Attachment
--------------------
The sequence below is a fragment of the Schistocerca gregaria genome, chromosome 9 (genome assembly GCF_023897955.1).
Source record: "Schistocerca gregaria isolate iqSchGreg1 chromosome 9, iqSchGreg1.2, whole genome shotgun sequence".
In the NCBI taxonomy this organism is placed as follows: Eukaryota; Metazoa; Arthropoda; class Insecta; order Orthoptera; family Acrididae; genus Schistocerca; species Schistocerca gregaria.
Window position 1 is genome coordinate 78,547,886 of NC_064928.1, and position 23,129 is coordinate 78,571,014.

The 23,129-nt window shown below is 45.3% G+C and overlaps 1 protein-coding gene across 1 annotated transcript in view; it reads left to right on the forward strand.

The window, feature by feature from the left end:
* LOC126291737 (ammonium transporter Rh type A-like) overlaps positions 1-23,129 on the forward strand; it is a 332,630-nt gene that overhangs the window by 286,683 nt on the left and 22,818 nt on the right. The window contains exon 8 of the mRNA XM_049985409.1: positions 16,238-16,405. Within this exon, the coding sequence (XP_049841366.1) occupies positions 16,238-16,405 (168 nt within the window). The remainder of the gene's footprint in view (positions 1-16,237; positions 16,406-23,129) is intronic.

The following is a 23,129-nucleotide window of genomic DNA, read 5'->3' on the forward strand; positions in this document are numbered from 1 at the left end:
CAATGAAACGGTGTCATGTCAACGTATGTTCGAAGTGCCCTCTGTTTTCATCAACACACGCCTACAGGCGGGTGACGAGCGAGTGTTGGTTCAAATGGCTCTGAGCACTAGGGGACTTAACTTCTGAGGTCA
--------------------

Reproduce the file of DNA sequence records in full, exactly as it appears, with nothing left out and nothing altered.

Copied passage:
The sequence below is a fragment of the Schistocerca gregaria genome, chromosome 9 (genome assembly GCF_023897955.1).
Source record: "Schistocerca gregaria isolate iqSchGreg1 chromosome 9, iqSchGreg1.2, whole genome shotgun sequence".
In the NCBI taxonomy this organism is placed as follows: Eukaryota; Metazoa; Arthropoda; class Insecta; order Orthoptera; family Acrididae; genus Schistocerca; species Schistocerca gregaria.
Window position 1 is genome coordinate 78,547,886 of NC_064928.1, and position 23,129 is coordinate 78,571,014.

The 23,129-nt window shown below is 45.3% G+C and overlaps 1 protein-coding gene across 1 annotated transcript in view; it reads left to right on the forward strand.

The window, feature by feature from the left end:
* LOC126291737 (ammonium transporter Rh type A-like) overlaps positions 1-23,129 on the forward strand; it is a 332,630-nt gene that overhangs the window by 286,683 nt on the left and 22,818 nt on the right. The window contains exon 8 of the mRNA XM_049985409.1: positions 16,238-16,405. Within this exon, the coding sequence (XP_049841366.1) occupies positions 16,238-16,405 (168 nt within the window). The remainder of the gene's footprint in view (positions 1-16,237; positions 16,406-23,129) is intronic.

The following is a 23,129-nucleotide window of genomic DNA, read 5'->3' on the forward strand; positions in this document are numbered from 1 at the left end:
CAATGAAACGGTGTCATGTCAACGTATGTTCGAAGTGCCCTCTGTTTTCATCAACACACGCCTACAGGCGGGTGACGAGCGAGTGTTGGTTCAAATGGCTCTGAGCACTAGGGGACTTAACTTCTGAGGTCA